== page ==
Often referred to as the “navel of the world” — although a half dozen other ancient locales claim that distinction, too — Cusco, Peru was the center of the Incan universe for centuries. Designed in the shape of a puma, this sacred city of the Andes (elevation: 11,152 feet) is a layered walk through history, as the Spanish conquistadors left an indelible imprint, too. This is also reflected in the exciting dining scene, a mix of indigenous Quechua traditions (“cuy,” or roasted guinea pig) and trends from the emerging hot Peruvian culinary scene.
What We Love
Incan Lore and Legends: The Plaza de Armas, the city's central square, was once the central gathering space for the Incan empire. Today the space is ringed by colonial structures, including two churches (the city’s oldest, El Triunfo, which dates to 1536, and the Church of Jesus Maria, constructed in 1733), an imposing cathedral, and ancient Incan walls. Nearby are the ruins of the once elaborately gilded Incan temple of Qorikancha. All that remain today are stones that form the base of the colonial-era church and convent of Santo Domingo.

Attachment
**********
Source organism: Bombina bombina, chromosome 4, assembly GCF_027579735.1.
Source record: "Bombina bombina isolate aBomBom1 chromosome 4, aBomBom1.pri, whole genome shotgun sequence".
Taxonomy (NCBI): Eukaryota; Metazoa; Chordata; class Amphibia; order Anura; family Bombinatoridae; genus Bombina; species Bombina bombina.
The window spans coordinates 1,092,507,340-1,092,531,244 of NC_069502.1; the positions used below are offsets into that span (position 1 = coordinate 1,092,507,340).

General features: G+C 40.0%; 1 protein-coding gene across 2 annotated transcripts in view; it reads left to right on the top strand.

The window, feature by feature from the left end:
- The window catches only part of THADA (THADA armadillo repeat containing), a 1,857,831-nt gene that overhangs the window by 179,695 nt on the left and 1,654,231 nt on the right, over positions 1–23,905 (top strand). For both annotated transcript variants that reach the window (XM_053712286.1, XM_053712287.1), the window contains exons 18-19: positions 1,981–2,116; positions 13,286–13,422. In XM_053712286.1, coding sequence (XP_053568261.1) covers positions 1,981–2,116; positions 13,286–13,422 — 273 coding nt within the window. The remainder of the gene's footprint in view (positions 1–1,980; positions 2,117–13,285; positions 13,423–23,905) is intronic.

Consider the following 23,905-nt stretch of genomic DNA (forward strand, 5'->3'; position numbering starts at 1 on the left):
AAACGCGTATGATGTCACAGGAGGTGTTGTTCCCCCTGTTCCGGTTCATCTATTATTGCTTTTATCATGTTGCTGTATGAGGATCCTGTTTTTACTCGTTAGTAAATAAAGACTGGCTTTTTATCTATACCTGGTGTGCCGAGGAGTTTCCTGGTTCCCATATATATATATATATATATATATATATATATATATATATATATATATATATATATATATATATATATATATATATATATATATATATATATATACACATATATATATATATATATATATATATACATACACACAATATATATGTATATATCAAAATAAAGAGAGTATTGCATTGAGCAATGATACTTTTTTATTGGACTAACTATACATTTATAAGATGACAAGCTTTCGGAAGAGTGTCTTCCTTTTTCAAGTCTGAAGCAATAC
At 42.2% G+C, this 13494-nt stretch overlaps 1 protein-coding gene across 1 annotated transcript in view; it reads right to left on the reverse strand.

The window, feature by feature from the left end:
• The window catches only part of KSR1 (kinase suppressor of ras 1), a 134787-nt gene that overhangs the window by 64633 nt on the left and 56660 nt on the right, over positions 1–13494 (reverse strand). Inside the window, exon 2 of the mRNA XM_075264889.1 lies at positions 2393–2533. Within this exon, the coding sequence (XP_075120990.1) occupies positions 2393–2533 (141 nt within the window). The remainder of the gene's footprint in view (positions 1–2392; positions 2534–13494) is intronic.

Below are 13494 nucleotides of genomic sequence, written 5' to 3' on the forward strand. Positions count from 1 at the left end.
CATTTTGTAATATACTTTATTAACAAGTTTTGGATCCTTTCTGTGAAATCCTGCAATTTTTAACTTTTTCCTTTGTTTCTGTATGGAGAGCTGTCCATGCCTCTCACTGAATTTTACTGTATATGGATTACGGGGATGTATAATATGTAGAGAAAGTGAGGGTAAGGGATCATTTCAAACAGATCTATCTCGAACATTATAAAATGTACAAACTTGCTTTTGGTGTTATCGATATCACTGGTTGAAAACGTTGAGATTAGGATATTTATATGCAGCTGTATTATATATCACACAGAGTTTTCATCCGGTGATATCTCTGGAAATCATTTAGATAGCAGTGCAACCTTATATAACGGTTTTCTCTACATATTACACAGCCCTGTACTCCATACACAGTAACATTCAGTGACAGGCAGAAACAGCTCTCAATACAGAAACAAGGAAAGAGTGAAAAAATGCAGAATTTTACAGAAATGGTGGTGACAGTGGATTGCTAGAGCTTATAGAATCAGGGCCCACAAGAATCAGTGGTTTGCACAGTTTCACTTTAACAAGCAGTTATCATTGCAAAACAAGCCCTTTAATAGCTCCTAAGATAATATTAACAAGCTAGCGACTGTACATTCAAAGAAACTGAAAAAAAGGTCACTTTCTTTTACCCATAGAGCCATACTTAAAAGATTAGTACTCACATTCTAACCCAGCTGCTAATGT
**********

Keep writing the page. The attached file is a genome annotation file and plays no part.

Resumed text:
Spanish Art: Completed in 1654 using blocks hauled from the nearby Incan fortress of Sacsayhuamán, Cusco Cathedral in Plaza de Armas houses a vast trove of colonial-era paintings, including a number of vibrant works from the “Cusco school.”
Best Known For
The Hiram Bingham: This luxury train, named for the British archaeologist who uncovered Machu Picchu in 1911, departs daily from Cusco on a journey to the famous aforementioned Incan citadel.
Sacsayhuamán: Only the largest rocks — one weighs even more than 300 tons — remain at this impressive Incan fortress located just outside of Cusco. Pronunciation tip: It's similar to “sexy woman.”
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Who It's Best For
Adventurous History Buffs: The uneven, cobblestoned streets and high elevation make Cusco a good match for fans of ancient history who are fit enough to walk around and explore.
Don't Say We Didn't Warn You
Mind the Altitude: Cusco’s elevation of 11,152 feet can cause dizziness, headache, upset stomach, and other symptoms of altitude sickness. Avoid overexertion and drinking too much alcohol.
Donna Heiderstadt is a New York-based contributor to ShermansCruise who has also written for Coastal Living and Islands.